Thirty-seven surveillance cameras. Six metal detectors. Five full-time police officers. Intruder-resistant gates. This may sound like your average prison, but it's actually the newest addition to the Dallas public school system.
The $41 million Townview Magnet Center, which opened its doors in August, is state-of-the-art in many ways: It has well-equipped science laboratories, a minihospital, and a 350-seat theater, for starters. But the designers of the mammoth 2,172-student high school had something else in mind, as well--security.
"This is a school for the 21st century,'' says C.W. Burruss, the district's director of safety and security. "The design itself reduces crime.''
As Burruss looks out over the red-brick structure, he points to a few of its safety features: a wide-open periphery with small maple trees that will not be allowed to grow tall enough to obstruct the building; perimeter lighting that illuminates the grounds like a stadium at night to deter intruders; and gates made of 8-foot iron poles that appear impossible to scale.
"You've got to understand, this is the inner city--the 'hood,'' Burruss explains, pointing across the street to a motel that he says is frequented by prostitutes. "There are people on the outside who would love to disrupt this educational activity. And that's not going to happen.'' As he talks, voices of security officers patrolling the school grounds crackle over his portable radio.
For years now, public schools across the country--particularly urban high schools--have been making use of high-tech security devices, such as metal detectors and electronic alarms. A few newer schools have had safety features incorporated into their overall architectural designs. But Townview is one of the first to combine both--sophisticated gadgetry and design--making it, experts say, the ultimate "safe school.''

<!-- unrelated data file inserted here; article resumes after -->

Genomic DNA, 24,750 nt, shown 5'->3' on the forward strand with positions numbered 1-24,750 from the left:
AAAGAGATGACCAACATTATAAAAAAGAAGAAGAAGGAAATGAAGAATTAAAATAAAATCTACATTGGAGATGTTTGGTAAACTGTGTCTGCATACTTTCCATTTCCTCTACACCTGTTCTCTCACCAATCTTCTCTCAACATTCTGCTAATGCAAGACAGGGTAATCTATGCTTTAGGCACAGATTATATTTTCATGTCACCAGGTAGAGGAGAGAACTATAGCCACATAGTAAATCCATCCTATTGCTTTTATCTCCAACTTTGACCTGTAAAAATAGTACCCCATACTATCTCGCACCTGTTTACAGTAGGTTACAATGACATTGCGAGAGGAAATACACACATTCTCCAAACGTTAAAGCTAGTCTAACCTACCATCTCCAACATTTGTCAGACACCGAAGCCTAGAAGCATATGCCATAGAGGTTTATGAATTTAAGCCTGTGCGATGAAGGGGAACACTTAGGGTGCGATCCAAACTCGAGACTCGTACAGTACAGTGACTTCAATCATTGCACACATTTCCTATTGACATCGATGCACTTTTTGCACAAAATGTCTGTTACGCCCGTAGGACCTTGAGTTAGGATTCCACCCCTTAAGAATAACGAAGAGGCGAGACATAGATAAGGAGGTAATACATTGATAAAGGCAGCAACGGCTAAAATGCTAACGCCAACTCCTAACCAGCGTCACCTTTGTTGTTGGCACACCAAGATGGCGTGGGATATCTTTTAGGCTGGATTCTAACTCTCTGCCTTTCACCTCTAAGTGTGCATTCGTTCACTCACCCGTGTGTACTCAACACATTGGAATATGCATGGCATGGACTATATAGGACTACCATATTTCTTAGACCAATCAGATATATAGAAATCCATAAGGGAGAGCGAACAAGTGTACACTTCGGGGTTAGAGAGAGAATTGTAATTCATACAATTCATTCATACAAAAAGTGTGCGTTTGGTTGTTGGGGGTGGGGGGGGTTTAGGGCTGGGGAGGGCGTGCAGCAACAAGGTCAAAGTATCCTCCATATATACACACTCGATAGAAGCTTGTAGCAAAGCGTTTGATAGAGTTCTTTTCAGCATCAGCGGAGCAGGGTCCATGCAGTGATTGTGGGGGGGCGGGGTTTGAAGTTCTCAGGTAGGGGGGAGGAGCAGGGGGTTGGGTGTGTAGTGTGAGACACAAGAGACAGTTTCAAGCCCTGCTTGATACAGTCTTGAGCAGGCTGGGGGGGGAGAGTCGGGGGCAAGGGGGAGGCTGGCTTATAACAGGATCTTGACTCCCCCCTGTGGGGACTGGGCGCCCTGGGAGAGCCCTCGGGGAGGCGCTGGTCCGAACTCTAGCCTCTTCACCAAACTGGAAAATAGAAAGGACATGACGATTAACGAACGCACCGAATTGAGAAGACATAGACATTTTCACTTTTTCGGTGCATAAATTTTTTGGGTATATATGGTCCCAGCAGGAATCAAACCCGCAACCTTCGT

"This represents a school's best mechanical effort to create a safe campus for students,'' says Ronald Stephens, executive director of the National School Safety Center in Westlake Village, Calif. "The district ought to be commended for taking action.''
Indeed, many parents, students, and outside observers praise the school system for investing so heavily in safety. But other education experts argue that housing schools in enormous structures and pouring money into high-tech gadgetry is not the answer to violence. Instead, they say, districts should look for other solutions, such as creating small schools where students can get close personal attention.
"You have to go back to basics to respond to the epidemic of violence in society in general,'' says Enola Aird, director of the Safe Start Campaign at the Children's Defense Fund in Washington, D.C. "The answer to school violence is a spiritual answer, not a technological one.''
Townview Magnet Center is the outgrowth of a 1976 court order to desegregate the Dallas public schools. The idea was to place an attractive magnet school in a poor, inner-city area with a large minority population. It was hoped that the school's strong academic and vocational programs would attract students districtwide. But there was a problem: The district didn't have the money to build the school. It wasn't until 1992, when the city raised the needed funds through a bond program, that construction finally began.